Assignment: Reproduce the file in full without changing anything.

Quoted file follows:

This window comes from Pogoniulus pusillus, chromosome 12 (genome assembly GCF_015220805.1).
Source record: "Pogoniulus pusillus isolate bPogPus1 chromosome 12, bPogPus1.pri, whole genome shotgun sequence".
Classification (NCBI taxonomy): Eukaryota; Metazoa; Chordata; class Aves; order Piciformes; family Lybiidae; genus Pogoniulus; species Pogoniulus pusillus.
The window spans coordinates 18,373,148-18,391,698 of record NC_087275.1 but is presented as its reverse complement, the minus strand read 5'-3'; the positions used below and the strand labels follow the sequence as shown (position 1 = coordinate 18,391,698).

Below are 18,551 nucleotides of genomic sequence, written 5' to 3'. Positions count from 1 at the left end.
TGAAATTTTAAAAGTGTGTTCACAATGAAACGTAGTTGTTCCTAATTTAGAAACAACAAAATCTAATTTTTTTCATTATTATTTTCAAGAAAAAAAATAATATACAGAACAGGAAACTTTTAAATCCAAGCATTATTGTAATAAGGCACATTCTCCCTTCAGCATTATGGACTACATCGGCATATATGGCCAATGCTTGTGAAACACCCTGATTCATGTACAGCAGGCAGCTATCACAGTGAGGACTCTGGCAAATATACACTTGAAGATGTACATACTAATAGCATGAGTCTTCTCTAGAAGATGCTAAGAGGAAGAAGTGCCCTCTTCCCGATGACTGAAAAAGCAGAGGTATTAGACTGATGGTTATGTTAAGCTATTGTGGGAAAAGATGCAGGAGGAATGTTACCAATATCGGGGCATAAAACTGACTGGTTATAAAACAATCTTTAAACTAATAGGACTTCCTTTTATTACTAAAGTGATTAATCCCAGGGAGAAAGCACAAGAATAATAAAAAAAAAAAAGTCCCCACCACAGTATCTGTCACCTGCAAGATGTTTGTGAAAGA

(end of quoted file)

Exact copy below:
This window comes from Pogoniulus pusillus, chromosome 12 (genome assembly GCF_015220805.1).
Source record: "Pogoniulus pusillus isolate bPogPus1 chromosome 12, bPogPus1.pri, whole genome shotgun sequence".
Classification (NCBI taxonomy): Eukaryota; Metazoa; Chordata; class Aves; order Piciformes; family Lybiidae; genus Pogoniulus; species Pogoniulus pusillus.
The window spans coordinates 18,373,148-18,391,698 of record NC_087275.1 but is presented as its reverse complement, the minus strand read 5'-3'; the positions used below and the strand labels follow the sequence as shown (position 1 = coordinate 18,391,698).

Below are 18,551 nucleotides of genomic sequence, written 5' to 3'. Positions count from 1 at the left end.
TGAAATTTTAAAAGTGTGTTCACAATGAAACGTAGTTGTTCCTAATTTAGAAACAACAAAATCTAATTTTTTTCATTATTATTTTCAAGAAAAAAAATAATATACAGAACAGGAAACTTTTAAATCCAAGCATTATTGTAATAAGGCACATTCTCCCTTCAGCATTATGGACTACATCGGCATATATGGCCAATGCTTGTGAAACACCCTGATTCATGTACAGCAGGCAGCTATCACAGTGAGGACTCTGGCAAATATACACTTGAAGATGTACATACTAATAGCATGAGTCTTCTCTAGAAGATGCTAAGAGGAAGAAGTGCCCTCTTCCCGATGACTGAAAAAGCAGAGGTATTAGACTGATGGTTATGTTAAGCTATTGTGGGAAAAGATGCAGGAGGAATGTTACCAATATCGGGGCATAAAACTGACTGGTTATAAAACAATCTTTAAACTAATAGGACTTCCTTTTATTACTAAAGTGATTAATCCCAGGGAGAAAGCACAAGAATAATAAAAAAAAAAAAGTCCCCACCACAGTATCTGTCACCTGCAAGATGTTTGTGAAAGA